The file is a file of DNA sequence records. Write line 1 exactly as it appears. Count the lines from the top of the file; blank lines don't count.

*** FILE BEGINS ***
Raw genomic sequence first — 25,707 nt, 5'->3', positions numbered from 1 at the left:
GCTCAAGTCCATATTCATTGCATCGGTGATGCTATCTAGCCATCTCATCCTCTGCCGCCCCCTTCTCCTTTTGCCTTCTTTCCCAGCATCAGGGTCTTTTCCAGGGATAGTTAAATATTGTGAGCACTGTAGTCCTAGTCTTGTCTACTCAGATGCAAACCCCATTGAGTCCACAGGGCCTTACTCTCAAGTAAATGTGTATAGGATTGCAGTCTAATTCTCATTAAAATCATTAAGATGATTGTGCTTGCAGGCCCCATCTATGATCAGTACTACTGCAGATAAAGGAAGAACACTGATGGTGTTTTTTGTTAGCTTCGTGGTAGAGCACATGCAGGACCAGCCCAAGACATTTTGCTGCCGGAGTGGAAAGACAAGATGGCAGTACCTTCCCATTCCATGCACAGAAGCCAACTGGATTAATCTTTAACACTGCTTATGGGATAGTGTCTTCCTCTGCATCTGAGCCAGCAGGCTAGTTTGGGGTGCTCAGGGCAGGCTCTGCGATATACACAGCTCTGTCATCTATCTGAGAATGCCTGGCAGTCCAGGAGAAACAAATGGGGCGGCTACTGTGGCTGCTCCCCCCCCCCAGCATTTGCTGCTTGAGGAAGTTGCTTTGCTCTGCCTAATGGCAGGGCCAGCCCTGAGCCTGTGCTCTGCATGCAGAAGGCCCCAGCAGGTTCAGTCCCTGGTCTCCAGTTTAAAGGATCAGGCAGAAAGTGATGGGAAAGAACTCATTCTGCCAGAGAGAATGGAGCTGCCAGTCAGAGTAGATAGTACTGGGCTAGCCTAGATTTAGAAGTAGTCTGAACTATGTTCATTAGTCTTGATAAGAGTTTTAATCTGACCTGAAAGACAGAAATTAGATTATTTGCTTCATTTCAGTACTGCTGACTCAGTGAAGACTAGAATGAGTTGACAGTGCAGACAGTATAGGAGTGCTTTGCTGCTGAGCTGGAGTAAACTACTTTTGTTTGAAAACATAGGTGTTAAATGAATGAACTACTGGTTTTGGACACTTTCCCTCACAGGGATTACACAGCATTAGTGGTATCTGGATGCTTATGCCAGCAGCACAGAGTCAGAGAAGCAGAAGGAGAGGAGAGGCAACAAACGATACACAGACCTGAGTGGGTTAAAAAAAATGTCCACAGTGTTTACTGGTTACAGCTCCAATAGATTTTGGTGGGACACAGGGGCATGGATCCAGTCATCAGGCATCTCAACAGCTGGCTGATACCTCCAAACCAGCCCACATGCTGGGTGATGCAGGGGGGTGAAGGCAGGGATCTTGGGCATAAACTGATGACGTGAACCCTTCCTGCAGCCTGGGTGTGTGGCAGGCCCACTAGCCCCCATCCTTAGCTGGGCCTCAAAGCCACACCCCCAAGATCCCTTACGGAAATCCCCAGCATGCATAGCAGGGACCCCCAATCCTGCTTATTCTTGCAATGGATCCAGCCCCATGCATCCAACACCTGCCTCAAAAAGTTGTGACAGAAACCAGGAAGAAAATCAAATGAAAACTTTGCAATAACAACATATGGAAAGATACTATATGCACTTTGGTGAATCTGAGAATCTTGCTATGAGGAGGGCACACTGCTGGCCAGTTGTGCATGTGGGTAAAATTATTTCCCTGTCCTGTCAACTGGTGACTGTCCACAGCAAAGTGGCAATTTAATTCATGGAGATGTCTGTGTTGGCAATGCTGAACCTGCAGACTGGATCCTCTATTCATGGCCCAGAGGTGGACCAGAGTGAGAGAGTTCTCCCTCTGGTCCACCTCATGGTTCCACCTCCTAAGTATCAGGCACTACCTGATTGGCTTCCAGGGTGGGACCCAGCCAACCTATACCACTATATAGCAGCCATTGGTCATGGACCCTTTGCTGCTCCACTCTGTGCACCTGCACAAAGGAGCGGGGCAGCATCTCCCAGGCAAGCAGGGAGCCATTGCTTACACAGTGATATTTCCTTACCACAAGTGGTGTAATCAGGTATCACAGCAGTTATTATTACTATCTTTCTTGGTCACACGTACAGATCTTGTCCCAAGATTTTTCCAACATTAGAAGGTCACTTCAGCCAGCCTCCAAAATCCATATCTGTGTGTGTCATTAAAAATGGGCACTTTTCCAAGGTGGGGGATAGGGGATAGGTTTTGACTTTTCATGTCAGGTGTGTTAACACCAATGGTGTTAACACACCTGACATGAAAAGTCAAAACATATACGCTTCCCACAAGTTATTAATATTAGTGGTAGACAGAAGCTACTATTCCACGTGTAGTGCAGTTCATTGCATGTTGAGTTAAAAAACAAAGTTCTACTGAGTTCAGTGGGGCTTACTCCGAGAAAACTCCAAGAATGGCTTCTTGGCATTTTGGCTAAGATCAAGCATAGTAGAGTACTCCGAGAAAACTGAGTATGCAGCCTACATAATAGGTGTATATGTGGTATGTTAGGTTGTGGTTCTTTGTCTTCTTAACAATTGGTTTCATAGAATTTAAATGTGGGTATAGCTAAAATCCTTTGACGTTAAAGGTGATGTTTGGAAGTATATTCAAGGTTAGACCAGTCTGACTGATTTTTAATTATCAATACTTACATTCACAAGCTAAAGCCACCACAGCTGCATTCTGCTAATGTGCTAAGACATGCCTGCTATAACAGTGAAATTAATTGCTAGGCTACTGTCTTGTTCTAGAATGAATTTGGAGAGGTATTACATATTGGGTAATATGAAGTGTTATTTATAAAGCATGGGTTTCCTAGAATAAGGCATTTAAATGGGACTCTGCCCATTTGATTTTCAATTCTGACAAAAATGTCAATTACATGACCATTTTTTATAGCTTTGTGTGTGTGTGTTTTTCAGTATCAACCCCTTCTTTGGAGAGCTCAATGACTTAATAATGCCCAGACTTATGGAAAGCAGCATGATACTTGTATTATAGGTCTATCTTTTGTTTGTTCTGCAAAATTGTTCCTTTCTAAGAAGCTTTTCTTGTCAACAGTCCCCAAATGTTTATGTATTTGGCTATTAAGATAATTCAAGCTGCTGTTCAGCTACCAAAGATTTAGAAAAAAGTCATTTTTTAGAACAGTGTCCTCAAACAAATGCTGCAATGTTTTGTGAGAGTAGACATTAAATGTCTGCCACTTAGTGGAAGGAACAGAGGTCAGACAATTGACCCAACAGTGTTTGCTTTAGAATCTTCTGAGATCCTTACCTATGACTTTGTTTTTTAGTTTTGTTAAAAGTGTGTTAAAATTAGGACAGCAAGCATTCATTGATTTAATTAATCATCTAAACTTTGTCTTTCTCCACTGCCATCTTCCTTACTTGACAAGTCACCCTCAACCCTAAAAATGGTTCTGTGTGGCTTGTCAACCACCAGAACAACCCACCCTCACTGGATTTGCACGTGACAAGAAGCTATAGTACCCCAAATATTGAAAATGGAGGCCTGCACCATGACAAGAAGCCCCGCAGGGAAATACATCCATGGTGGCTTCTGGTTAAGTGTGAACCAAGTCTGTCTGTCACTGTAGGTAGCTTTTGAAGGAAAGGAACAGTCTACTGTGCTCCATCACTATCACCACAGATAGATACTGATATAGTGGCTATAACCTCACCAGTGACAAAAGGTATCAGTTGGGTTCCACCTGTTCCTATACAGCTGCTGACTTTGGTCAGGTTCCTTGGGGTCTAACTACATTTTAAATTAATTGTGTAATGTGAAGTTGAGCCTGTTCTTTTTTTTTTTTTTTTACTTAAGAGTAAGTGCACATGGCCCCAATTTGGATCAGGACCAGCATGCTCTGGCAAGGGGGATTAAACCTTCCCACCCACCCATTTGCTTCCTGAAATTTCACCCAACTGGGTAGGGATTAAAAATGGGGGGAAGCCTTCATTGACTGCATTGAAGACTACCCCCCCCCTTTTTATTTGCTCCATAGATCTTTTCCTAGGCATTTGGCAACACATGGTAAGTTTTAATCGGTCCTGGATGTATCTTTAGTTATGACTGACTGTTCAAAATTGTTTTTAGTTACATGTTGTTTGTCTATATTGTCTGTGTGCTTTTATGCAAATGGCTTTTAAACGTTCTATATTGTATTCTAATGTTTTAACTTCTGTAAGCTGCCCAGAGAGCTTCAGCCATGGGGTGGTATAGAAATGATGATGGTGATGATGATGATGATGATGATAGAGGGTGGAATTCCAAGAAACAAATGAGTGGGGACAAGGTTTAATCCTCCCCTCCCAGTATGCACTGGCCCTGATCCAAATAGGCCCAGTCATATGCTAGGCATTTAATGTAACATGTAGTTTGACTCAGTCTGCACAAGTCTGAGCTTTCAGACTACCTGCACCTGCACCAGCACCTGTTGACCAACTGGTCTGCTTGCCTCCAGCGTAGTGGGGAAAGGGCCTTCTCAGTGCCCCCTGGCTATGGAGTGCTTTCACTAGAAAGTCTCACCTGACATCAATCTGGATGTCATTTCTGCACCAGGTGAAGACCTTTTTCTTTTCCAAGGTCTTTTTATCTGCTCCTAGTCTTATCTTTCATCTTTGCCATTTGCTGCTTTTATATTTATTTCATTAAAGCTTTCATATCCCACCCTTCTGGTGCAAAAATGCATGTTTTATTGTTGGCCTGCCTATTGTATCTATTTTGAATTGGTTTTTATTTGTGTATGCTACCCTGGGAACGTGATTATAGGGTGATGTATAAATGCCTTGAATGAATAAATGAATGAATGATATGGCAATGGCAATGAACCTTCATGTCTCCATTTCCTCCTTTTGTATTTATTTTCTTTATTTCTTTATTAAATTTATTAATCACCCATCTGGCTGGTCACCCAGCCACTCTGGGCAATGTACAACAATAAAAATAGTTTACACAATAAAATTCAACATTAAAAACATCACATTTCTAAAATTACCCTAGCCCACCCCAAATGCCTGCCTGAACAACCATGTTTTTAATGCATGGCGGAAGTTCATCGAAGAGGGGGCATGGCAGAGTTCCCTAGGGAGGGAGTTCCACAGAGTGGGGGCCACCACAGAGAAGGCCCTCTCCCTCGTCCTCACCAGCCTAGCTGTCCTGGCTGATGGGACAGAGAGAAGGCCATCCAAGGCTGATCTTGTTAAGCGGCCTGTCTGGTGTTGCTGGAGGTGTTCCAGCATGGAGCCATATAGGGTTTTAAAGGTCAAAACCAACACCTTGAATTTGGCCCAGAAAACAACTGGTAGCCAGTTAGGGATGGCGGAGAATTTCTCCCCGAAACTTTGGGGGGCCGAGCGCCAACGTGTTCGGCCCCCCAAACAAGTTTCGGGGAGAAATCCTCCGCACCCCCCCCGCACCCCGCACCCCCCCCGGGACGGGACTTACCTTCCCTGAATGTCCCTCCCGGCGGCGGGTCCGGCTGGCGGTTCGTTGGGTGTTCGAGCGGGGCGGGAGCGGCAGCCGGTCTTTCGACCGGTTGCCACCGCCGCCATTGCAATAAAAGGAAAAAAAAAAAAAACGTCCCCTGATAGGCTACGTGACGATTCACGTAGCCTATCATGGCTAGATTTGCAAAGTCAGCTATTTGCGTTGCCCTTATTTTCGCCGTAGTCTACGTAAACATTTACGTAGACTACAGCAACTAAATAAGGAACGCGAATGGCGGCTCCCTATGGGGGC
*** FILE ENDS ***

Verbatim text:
Raw genomic sequence first — 25,707 nt, 5'->3', positions numbered from 1 at the left: